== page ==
Hello there, here comes the activity report for the month of march 2015.
This month there were 104 commits (hrev48848-hrev48952), 5 more than in the previous month.
My contract has ended, but for now I have some free time to write a report every month about the ongoing development efforts from the Haiku team. I think this is a nice way to better see the work done, more so than looking at the roadmap progress bars which tend to not move much.
This month there were 91 commits (hrev48757-hrev48848). Let’s see what’s inside those.
As you probably have noticed, there were no weekly report in the previous weeks. The reason for this is that my contract is currently stopped. There is currently not enough money in Haiku’s treasure chest to safely continue it. So, it’s time to me to get back to “real life” and a full-time job in a software development company.
First of all I want to thank everyone who made this long contract possible by donating money to Haiku. It was a great experience for me, and a lot of fun as well. I did my best to move Haiku forward towards the R1 release. Unfortunately the beta 1 still isn’t there, and we currently have 57 blocking tickets. It is a small number, but only the most complex or big issues are left.
As you may have noticed if you watch the commit list closely, my libbind work has not been merged yet. There are still some bugs to solve there, but I got sidetracked. I use BReferenceable in my DNS cache implementation to keep track of the cache entries. BReferenceable is a class used in Haiku to implement reference counted objects. In C++, the language only has very simple memory management, in the form of the new and delete operators. Objects can be allocated on the stack (they are temporary and only last as long as the function they are declared in is executing), or on the heap (for long lived objects). Objects allocated on the stack are deleted automatically when the function exits, while objects allocated on the heap must be deleted manually. This is one of the annoying parts of C++: managing the lifetime of these objects, making sure they are deleted only once, and that no one will try to use them after deletion.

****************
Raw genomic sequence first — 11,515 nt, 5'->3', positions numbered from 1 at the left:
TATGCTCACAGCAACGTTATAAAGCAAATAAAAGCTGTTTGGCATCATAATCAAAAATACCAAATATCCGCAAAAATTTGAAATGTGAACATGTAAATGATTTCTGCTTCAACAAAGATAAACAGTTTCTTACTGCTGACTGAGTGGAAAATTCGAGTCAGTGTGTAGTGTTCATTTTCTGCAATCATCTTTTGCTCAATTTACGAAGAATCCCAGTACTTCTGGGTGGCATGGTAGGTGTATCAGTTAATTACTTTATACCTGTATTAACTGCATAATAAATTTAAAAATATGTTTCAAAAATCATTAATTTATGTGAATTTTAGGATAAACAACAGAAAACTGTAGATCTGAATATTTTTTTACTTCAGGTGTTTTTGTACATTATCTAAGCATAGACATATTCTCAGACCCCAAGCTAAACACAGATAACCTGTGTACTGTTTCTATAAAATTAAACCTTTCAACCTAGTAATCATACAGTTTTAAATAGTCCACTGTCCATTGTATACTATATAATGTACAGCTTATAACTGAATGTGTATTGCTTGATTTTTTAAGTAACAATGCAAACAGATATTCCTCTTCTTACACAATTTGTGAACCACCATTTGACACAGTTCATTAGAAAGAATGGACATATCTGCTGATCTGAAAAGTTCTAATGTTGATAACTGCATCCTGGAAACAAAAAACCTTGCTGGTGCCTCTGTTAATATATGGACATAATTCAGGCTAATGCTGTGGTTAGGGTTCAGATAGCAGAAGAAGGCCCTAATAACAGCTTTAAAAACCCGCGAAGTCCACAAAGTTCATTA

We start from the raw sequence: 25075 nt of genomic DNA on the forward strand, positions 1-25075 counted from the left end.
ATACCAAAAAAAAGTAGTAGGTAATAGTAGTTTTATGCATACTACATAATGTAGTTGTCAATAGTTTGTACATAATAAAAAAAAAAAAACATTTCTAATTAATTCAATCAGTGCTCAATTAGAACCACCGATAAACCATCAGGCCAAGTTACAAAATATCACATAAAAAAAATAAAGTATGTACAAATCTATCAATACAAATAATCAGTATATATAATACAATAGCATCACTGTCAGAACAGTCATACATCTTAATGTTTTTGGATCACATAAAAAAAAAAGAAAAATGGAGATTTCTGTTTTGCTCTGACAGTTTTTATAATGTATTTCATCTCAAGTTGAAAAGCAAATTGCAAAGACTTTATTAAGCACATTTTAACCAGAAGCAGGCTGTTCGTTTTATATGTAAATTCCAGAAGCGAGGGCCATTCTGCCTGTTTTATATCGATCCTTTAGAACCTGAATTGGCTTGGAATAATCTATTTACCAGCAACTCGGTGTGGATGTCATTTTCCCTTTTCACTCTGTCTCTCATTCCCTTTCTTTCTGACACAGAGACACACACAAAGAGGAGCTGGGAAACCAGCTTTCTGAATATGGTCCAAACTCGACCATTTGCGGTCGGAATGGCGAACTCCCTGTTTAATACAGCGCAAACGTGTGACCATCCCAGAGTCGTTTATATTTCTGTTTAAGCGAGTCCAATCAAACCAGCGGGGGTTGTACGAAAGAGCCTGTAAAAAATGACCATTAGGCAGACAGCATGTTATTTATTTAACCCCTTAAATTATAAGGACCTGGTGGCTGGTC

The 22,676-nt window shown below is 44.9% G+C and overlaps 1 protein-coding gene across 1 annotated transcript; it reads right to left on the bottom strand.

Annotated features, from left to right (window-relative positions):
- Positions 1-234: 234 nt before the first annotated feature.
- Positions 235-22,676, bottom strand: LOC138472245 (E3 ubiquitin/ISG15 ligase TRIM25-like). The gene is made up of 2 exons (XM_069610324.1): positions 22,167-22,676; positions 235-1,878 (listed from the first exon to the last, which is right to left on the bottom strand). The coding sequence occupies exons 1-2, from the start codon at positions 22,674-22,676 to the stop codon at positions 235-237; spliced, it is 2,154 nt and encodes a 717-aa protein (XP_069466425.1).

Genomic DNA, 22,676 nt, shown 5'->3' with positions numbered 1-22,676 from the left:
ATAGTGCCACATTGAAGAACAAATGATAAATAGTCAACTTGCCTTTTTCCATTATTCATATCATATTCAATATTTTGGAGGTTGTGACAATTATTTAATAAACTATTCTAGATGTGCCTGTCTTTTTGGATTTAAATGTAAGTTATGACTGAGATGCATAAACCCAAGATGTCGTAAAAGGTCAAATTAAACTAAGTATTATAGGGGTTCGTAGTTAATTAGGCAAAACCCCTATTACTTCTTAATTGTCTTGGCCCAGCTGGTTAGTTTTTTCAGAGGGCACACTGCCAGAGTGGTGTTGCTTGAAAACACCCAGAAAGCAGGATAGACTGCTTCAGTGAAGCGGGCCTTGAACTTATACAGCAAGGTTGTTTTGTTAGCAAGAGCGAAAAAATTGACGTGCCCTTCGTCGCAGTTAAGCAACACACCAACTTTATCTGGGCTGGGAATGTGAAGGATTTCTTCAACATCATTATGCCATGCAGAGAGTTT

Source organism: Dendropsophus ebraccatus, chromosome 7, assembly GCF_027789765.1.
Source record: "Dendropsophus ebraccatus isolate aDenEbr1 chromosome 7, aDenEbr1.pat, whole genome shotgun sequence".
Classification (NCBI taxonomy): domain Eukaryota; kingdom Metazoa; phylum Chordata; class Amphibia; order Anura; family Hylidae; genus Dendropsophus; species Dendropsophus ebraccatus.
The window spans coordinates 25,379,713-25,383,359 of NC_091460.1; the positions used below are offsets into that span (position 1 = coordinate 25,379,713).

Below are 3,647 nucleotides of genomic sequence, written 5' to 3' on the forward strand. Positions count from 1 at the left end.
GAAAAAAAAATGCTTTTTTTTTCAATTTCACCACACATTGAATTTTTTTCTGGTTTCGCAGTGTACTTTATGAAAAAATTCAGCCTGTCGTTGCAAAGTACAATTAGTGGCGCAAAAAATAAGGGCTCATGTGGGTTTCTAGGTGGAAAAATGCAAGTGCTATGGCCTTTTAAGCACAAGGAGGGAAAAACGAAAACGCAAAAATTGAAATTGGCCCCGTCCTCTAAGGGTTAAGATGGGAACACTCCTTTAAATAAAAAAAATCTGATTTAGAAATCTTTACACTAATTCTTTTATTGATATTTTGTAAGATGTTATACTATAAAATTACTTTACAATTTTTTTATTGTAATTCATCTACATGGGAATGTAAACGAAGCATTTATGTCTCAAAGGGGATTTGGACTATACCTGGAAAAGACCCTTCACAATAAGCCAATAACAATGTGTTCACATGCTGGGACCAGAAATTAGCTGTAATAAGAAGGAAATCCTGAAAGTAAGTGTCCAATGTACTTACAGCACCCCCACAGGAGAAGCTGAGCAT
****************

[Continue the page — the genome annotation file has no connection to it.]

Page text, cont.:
Not much commits from me this week, as I’m still working on the libbind update, and I’m also doing some work for other customers. I got netresolv to build after implementing the missing getifaddrs function in Haiku - this is a non-POSIX function, but it is available in Linux and all major BSDs. It enumerates all network addresses for all network interfaces on the system, similar to our BNetworkRoster and BNetworkInterface classes.
I have not given any news from the Google Code-In for some time. It ends this week, and students have completed more than 400 tasks for Haiku. While this includes a lot of simple tasks (the simplest “getting started” ones involved just booting Haiku and running StyledEdit), it means the students at least got to see what Haiku is. We have a more complete set of recipes in haikuporter waiting to be packaged.
Hello there, welcome to the first contract report for 2015!
This report summarizes changes done since 19 of december as I was a bit away from keyboard for the winter break. But I’m back for another year of Haiku coding!
Work continues on putting Haiku in shape for the R1 release. This week I worked mostly on UI fixes to make our apps look a bit better.
With the fixes done this week, we now have less than 2500 open tickets left before R1. I had crossed this bar last week already, but not for long as new tickets sometimes come faster than we can close old ones. I think now we are under that bar in a more durable way.
So, this week marks the start of the Google Code-In contest. I’ve spent some of my time preparing some tasks for it as well as reviewing the work from students. Our IRC channel is incredibly busy, and there have been 110 tasks completed by 65 students already. You can currently watch the leaderboard here for unofficial stats: http://ematirov.tk/org/haiku/